World Pride

Advice: How do I deal with my closeted girlfriend?

Ask a mental health professional the difficult questions

Dear Dr. Darcy:

I’m a 21-year-old open bisexual dating a 24-year-old closeted lesbian. She led me to believe she wanted to come out when we started dating. A few weeks later, she said she had no intentions of ever coming out—ever. Her best friend has no idea, nor does her family or our mutual friends. She’ll come out to people, they’ll be supportive of her, and then she never wants to see them again because she’s uncomfortable. I don’t want to let her go, but I’m emotionally exhausted and don’t think a cyclical relationship like this will work.

—Can’t Do It Halfway



Dear Halfway:

You, my bisexual friend, need to have a very honest conversation with yourself and analyze what she said to lead you into thinking she would come out. I think you missed the mark on that one. I think you heard what you wanted to hear.

If you’ve been following my column, you’ll know my position on dating closeted people: They belong with other closeted people. A closeted partner does not work with a partner who is out.  The difference between being out and closeted sets you at two different developmental phases and therefore you are incompatible.

The specifics of your story put a unique slant on this very common issue because it’s typically the bisexual who is ambivalent about coming out—not the gay-identified person. It calls many things into question. But it’s not my job to analyze her and whether she’ll ultimately identify as gay.

It’s my job to give you sound advice—which, by the end of your question, you had already stumbled upon by yourself: This relationship is a mess. Cut your losses. Let her come out in her own time and find yourself someone who is more comfortable in her own skin and can embrace who she truly is. And start reading my column, dear twenty-something, to avoid a million other rookie relationship mistakes.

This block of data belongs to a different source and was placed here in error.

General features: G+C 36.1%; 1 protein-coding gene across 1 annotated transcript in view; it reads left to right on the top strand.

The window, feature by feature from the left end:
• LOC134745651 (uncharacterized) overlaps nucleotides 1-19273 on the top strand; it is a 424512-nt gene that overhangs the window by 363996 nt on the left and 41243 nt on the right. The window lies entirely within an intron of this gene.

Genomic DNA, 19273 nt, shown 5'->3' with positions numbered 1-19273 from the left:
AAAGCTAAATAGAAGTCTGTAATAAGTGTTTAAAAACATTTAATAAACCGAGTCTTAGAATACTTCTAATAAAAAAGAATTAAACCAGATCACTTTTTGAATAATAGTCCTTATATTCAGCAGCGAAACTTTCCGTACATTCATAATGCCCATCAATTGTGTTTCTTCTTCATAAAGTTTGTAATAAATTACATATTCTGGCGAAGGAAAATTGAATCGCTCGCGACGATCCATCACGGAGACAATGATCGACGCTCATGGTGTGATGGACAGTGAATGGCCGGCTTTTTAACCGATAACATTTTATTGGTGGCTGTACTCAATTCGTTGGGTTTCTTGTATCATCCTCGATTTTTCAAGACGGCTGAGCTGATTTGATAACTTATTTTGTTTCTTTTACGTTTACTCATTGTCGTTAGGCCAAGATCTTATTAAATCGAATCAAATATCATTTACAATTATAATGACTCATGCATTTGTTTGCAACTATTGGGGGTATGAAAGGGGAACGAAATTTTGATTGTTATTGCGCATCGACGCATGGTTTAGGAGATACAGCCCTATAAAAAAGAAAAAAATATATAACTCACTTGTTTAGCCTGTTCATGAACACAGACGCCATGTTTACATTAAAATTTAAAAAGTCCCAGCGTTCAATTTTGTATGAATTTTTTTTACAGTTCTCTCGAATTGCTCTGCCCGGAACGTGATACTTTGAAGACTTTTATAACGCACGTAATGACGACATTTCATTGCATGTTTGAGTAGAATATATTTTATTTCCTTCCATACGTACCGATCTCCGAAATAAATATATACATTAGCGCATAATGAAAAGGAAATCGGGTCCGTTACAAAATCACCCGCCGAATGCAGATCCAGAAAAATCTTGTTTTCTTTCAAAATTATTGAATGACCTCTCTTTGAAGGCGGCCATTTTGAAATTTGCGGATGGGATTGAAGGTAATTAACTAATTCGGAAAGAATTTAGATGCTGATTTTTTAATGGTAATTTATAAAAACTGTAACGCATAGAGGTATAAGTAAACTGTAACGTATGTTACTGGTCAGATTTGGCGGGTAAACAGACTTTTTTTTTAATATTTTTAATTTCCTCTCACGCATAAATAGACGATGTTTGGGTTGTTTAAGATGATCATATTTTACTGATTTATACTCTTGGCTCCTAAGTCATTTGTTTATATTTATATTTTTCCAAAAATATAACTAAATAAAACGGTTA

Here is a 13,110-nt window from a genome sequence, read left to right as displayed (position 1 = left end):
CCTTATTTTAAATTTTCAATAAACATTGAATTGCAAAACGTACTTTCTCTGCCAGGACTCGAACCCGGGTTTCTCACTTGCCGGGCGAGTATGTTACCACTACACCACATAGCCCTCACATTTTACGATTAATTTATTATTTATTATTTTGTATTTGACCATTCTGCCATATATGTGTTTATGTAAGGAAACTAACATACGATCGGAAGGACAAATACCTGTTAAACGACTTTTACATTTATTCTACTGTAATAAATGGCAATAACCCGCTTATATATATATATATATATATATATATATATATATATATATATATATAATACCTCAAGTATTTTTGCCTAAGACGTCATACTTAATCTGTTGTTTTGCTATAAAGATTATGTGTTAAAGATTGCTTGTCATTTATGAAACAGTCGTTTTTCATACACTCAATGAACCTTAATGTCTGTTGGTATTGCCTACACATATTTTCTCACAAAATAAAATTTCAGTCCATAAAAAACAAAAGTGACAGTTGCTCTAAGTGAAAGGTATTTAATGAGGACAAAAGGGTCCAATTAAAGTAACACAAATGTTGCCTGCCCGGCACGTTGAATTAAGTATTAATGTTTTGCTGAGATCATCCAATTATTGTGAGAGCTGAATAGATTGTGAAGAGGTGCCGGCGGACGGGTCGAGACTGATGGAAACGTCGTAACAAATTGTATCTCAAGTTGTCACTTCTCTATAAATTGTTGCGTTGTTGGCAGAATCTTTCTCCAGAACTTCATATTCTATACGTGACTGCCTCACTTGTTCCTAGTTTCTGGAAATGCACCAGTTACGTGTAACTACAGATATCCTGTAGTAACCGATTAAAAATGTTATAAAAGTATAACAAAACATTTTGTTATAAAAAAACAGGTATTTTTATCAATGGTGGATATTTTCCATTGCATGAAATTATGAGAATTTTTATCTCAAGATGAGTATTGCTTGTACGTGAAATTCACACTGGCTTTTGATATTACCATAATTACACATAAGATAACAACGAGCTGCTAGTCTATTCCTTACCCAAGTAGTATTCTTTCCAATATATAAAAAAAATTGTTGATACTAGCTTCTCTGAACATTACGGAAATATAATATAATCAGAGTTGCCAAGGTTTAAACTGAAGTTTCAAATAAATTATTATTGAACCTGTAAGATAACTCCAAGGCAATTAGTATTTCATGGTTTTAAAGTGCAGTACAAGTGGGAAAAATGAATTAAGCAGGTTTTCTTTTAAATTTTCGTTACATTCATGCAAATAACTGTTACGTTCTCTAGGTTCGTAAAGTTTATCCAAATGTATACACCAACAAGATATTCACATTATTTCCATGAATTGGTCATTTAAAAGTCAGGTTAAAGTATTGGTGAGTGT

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Dr. Darcy Smith is a Licensed Clinical Social Worker. Her practice, Alternatives Counseling, specializes in LGBT issues and is located in New York City. Dr. Darcy’s clinical style is very direct, goal-oriented and pragmatic. For years, the media has been drawn to her unique personality. She has provided expert commentary for networks including E! Entertainment and has worked with television producers throughout the nation. Her blog, AskDrDarcy.com, provides free advice to members of the LGBT community. Email questions to questions@askdrdarcy.com or call 212-604-0144.

*This column is not a consultation with a mental health professional
and should in no way be construed as such or as a substitute for such
consultation. Anyone with issues or concerns should seek the advice of her own therapist or counselor.

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